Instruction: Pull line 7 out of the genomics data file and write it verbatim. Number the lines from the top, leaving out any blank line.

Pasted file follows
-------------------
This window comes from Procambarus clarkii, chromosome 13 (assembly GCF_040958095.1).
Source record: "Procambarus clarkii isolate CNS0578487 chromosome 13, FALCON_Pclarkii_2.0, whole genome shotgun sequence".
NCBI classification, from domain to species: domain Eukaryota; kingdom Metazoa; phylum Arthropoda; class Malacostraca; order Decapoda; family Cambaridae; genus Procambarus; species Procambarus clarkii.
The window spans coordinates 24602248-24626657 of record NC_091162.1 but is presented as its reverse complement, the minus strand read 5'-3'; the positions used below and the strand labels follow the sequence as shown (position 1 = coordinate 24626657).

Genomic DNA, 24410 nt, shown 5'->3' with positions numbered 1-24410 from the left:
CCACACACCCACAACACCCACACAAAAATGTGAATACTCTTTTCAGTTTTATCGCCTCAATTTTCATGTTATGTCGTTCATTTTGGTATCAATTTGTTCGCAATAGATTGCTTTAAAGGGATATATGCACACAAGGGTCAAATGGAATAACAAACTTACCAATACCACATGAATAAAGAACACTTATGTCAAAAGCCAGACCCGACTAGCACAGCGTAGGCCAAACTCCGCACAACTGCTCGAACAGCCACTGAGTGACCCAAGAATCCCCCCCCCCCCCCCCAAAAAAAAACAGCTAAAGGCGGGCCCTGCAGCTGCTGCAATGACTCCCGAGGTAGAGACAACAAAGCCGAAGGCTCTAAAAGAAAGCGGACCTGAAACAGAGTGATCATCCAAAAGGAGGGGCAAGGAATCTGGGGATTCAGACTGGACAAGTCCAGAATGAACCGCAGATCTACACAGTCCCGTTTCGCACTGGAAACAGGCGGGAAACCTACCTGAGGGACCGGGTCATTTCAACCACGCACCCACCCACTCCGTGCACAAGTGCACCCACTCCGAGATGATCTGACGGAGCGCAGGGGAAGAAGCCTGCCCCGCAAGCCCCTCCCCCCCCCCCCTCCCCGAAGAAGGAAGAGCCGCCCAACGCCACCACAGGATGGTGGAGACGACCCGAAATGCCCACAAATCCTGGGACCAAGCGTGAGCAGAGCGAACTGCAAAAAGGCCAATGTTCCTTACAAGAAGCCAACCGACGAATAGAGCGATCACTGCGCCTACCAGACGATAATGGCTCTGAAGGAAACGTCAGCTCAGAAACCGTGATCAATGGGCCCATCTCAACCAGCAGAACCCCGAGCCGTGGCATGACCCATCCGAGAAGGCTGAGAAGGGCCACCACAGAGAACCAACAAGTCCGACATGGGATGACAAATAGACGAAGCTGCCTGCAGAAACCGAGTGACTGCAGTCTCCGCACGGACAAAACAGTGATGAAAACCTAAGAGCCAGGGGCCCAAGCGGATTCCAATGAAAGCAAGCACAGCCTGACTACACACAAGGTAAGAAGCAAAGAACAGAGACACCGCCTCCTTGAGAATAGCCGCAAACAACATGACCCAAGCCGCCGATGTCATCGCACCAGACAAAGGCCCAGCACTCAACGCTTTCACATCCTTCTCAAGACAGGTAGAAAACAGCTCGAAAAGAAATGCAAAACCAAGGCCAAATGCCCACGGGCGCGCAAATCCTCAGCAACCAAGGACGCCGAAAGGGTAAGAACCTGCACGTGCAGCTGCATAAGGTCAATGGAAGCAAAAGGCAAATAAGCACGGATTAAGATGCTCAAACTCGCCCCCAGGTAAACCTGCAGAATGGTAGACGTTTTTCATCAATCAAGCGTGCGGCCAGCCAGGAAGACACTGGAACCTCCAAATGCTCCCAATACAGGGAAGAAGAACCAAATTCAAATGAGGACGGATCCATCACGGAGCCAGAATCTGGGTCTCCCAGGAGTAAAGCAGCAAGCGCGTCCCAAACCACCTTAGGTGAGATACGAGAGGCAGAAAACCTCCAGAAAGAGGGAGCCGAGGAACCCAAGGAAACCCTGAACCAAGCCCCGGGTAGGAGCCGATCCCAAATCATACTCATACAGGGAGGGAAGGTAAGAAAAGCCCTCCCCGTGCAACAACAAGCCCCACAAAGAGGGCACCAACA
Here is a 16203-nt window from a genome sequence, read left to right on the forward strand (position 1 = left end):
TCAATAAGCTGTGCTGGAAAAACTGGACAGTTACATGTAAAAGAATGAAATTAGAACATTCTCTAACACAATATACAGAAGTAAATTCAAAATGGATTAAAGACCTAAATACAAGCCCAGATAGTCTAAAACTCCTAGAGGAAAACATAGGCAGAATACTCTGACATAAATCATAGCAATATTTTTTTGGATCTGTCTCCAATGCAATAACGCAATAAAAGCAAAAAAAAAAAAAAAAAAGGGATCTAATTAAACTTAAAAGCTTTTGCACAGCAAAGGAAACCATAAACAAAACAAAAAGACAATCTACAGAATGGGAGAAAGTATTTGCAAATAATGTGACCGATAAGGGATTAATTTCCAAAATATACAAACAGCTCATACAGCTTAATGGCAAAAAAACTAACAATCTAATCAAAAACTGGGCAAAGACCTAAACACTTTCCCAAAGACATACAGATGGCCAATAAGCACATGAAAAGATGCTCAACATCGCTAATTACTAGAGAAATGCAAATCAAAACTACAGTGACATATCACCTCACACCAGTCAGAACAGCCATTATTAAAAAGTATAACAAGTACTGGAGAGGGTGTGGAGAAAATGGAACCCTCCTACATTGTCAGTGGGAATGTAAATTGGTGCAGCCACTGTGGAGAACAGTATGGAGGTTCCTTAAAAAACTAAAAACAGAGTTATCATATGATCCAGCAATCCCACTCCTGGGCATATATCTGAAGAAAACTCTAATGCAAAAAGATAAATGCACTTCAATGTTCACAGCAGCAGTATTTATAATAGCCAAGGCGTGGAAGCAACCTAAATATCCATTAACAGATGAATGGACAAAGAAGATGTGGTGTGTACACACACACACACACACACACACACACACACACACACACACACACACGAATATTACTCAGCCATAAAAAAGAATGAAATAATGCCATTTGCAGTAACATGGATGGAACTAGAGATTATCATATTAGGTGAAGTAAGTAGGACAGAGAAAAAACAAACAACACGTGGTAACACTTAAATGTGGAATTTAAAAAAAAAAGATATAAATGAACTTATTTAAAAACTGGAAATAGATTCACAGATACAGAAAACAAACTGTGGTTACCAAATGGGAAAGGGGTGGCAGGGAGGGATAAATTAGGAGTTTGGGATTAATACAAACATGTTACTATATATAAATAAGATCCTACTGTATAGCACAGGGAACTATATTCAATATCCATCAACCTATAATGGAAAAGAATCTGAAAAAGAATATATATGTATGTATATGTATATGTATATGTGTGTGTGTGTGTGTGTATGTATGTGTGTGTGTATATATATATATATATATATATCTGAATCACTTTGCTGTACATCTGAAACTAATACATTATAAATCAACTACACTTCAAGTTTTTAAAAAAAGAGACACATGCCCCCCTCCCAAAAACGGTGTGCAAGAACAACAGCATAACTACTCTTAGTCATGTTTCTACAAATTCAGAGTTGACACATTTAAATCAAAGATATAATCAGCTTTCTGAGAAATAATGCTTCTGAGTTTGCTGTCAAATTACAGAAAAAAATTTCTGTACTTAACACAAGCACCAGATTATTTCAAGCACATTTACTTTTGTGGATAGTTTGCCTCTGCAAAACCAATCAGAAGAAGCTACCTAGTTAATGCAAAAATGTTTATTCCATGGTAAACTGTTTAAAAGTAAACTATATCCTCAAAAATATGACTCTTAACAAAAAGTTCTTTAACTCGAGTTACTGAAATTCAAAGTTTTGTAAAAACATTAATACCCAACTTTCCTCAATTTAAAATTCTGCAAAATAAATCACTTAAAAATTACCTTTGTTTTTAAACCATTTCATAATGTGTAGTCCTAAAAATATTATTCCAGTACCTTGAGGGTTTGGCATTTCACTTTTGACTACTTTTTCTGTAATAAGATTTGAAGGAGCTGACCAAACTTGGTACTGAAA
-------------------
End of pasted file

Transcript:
Here is a 16203-nt window from a genome sequence, read left to right on the forward strand (position 1 = left end):